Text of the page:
How many amp hours should I have (within reason)

wakeup

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Hi I have a 28 footer single engine boat that is set up with two 110ah batteries wired in parallel for starting and domestic.

I have two fridges, windlass, radios, depth sounder that run off this setup. I am about to add a third dedicated starter battery with isolation switch and charging diode.

This should give me 220ah for domestic as above, plus 85 ah to start only.

I would like to sit at anchor over night and want to be able to run all the domestics without fear of dead batteries. Will this give me just enough juice or do I need a lot more lead?
 

rafiki_

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A quick calc says you should be able to run about 15 amps for 10 hours with a bit of contingency. This will give you 200 W continuous, which sounds OK with what you are planning. Anything that produces heat will start to ramp up the watts.

Enjoy your nights out.
 

Anthony

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Firstly, I would agree having a seperate battery bank for starting, and seperate from the domestics.

With two fridges you are really pushing having only two batteries (dont forget you only effectivley get half the usable capacity of a battery). I have 3 110ah domestic batteries and only 1 fridge, but really depends how long you spend away from shore power and not running engines.

As to the starter battery, its not the Ah but rather its CCA rating that you need to ensure is suffiecent for your engine.

Ants
 

VicS

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What you should really do is calculate your consumption in ampere-hours.

Work out the current taken by every bit of equipment from its power in watts if you do not already know it.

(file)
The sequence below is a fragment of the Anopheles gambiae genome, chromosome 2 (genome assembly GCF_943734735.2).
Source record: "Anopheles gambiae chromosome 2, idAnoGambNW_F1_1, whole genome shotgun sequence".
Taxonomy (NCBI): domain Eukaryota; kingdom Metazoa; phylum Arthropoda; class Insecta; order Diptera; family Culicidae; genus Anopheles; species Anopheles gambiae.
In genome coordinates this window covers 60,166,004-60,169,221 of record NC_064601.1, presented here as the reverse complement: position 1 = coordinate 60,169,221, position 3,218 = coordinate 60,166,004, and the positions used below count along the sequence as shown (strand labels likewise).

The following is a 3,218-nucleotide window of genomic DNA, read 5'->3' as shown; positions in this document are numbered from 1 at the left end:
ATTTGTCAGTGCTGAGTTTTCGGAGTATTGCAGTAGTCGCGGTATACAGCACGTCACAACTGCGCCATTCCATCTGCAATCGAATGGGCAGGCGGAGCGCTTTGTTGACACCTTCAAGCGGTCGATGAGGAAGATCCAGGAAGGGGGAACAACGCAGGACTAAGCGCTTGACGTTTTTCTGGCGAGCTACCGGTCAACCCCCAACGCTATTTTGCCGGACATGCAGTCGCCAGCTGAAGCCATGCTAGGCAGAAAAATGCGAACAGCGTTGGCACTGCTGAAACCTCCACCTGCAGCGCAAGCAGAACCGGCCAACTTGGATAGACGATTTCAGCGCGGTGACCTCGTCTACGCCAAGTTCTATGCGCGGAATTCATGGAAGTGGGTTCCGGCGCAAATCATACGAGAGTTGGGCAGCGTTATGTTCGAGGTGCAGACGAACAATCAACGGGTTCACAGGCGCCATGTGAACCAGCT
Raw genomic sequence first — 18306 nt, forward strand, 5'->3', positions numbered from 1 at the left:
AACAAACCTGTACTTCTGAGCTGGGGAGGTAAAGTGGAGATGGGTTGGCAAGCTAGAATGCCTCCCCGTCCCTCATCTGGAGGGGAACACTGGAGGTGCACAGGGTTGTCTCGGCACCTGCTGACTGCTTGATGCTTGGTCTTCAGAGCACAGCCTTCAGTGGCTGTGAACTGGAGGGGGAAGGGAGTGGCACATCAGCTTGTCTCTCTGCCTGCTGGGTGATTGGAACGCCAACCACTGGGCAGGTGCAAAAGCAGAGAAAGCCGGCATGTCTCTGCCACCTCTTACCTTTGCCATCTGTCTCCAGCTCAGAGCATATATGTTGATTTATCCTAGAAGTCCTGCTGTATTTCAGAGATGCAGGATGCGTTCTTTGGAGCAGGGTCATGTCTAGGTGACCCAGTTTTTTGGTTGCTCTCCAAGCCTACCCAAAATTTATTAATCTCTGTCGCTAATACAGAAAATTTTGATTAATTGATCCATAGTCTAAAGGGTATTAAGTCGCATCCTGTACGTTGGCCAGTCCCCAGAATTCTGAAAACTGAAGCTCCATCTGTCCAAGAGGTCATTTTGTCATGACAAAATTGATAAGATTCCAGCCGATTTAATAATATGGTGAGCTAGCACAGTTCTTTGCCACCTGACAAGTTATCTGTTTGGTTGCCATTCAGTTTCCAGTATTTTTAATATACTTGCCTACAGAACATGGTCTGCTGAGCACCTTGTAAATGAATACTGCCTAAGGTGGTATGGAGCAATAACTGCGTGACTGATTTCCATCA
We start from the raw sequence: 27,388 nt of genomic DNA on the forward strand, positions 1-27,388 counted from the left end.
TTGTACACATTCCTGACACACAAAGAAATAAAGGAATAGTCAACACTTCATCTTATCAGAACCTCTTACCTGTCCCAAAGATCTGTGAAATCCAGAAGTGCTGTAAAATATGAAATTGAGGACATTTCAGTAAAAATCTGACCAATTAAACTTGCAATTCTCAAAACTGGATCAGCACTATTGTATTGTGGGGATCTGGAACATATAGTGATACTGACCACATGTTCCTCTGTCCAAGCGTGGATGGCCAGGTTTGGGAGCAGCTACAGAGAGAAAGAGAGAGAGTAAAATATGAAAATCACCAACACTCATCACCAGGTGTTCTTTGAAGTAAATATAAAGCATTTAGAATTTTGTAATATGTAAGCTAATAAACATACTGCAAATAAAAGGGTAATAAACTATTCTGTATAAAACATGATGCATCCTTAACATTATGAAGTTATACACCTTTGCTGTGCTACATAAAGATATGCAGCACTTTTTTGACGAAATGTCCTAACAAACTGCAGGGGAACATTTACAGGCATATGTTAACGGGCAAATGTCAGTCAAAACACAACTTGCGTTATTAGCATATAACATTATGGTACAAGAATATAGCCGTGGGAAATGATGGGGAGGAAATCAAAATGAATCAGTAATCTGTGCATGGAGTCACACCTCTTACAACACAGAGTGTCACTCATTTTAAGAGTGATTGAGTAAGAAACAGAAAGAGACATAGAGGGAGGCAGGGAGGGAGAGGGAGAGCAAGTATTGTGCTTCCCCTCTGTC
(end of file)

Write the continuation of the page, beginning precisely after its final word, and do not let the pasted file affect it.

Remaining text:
Estimate the time each item will be operating and drawing current, in hours, per 24 hours or just overnight if you feel that is adequate.

For each item multiply the current by the operating time to get its consumption in Ah.

Total all these to get the total consumption per 24 hours, or overnight if preferred.

Given that you will have two 110 Ah batteries for domestic use and that they should not normally be taken below 50% of fully charged you actually have 110 Ah to play with. If your overnight consumption is less than that (or only a tad more) you are OK. If your estimated consumption exceeds 110 Ah by much you need more battery capacity in the domestic bank.
True deep cycle batteries would help because they can be taken lower than 50% of fully charged without detriment, but they will be unsuitable for engine starting.
Leisure batteries would be marginally better for the domestics than starter type batteries but still should not be regularly taken below 50%

Keep your starter battery purely for engine starting. As said CCA is the important consideration as you will use very few Ah starting the engine.
 

wakeup

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Thanks all yes I will do the calc, I will have to dig out all the specs of the the various bits of kit first though.

Thanks for pointing out the 50% as you say I really only have 110 ah to play with so not as much as I first thought.

Yes I will get a proper start battery with CCA sufficient.
 

DavidJ

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Just to take an experienced based approach. Even though my Sealine is 37ft our overnight at anchor electric demand will be about the same. I have 3x 110Ah leisure batteries for domestic and 2x 110Ah leisure for starting the port engine. (maybe if it was a cranking battery I could get away with one but that is what Sealine fit as standard.
No problems keeping everything going at night without being particularly economic.
 

Wiggo